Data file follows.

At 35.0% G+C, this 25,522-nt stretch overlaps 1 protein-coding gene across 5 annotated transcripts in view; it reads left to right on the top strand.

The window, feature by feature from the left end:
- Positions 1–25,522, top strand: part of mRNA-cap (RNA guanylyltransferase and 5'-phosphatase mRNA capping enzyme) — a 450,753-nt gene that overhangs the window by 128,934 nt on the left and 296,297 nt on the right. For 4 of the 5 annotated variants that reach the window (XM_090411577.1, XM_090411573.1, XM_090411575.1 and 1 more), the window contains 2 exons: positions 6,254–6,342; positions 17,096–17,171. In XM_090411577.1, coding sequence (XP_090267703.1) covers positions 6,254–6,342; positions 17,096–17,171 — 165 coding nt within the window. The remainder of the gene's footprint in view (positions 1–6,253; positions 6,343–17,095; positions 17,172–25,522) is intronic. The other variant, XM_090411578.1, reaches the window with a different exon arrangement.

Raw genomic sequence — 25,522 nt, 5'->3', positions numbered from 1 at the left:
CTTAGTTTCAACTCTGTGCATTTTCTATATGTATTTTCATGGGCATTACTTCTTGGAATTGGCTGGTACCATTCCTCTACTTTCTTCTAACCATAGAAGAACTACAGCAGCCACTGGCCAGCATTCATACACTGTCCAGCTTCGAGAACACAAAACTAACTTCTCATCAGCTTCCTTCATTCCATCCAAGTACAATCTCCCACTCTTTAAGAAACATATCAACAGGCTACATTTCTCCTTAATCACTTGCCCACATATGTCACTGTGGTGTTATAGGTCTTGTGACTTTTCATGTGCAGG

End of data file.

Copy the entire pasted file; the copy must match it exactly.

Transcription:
At 35.0% G+C, this 25,522-nt stretch overlaps 1 protein-coding gene across 5 annotated transcripts in view; it reads left to right on the top strand.

The window, feature by feature from the left end:
- Positions 1–25,522, top strand: part of mRNA-cap (RNA guanylyltransferase and 5'-phosphatase mRNA capping enzyme) — a 450,753-nt gene that overhangs the window by 128,934 nt on the left and 296,297 nt on the right. For 4 of the 5 annotated variants that reach the window (XM_090411577.1, XM_090411573.1, XM_090411575.1 and 1 more), the window contains 2 exons: positions 6,254–6,342; positions 17,096–17,171. In XM_090411577.1, coding sequence (XP_090267703.1) covers positions 6,254–6,342; positions 17,096–17,171 — 165 coding nt within the window. The remainder of the gene's footprint in view (positions 1–6,253; positions 6,343–17,095; positions 17,172–25,522) is intronic. The other variant, XM_090411578.1, reaches the window with a different exon arrangement.

Raw genomic sequence — 25,522 nt, 5'->3', positions numbered from 1 at the left:
CTTAGTTTCAACTCTGTGCATTTTCTATATGTATTTTCATGGGCATTACTTCTTGGAATTGGCTGGTACCATTCCTCTACTTTCTTCTAACCATAGAAGAACTACAGCAGCCACTGGCCAGCATTCATACACTGTCCAGCTTCGAGAACACAAAACTAACTTCTCATCAGCTTCCTTCATTCCATCCAAGTACAATCTCCCACTCTTTAAGAAACATATCAACAGGCTACATTTCTCCTTAATCACTTGCCCACATATGTCACTGTGGTGTTATAGGTCTTGTGACTTTTCATGTGCAGG